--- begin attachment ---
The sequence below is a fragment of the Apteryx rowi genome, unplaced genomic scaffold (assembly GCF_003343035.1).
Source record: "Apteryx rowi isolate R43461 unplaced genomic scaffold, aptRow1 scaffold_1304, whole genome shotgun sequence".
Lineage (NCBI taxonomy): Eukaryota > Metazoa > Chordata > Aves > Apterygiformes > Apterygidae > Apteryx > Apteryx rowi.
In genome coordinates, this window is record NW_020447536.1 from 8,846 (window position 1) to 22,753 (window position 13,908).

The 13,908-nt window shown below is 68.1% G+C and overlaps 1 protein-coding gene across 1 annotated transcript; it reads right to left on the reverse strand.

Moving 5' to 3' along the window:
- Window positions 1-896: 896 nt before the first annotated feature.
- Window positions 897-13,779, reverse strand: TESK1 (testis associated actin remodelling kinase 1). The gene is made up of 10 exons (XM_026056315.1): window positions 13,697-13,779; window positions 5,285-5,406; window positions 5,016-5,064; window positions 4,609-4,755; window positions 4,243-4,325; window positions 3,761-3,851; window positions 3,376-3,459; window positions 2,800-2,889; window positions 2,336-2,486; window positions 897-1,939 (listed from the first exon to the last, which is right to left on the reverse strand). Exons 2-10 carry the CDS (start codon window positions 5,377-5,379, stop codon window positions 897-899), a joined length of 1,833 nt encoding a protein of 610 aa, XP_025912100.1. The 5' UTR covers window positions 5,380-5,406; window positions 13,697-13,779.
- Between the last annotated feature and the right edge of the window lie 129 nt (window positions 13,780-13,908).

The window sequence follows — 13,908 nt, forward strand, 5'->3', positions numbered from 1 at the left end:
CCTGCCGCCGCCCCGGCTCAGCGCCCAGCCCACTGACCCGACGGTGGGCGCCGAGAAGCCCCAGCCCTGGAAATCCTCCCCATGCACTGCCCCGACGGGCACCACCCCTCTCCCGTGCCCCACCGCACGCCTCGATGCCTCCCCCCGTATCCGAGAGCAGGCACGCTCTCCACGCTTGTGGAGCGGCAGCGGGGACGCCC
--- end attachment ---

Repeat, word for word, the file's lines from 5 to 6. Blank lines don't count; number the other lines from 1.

The 13,908-nt window shown below is 68.1% G+C and overlaps 1 protein-coding gene across 1 annotated transcript; it reads right to left on the reverse strand.

Moving 5' to 3' along the window: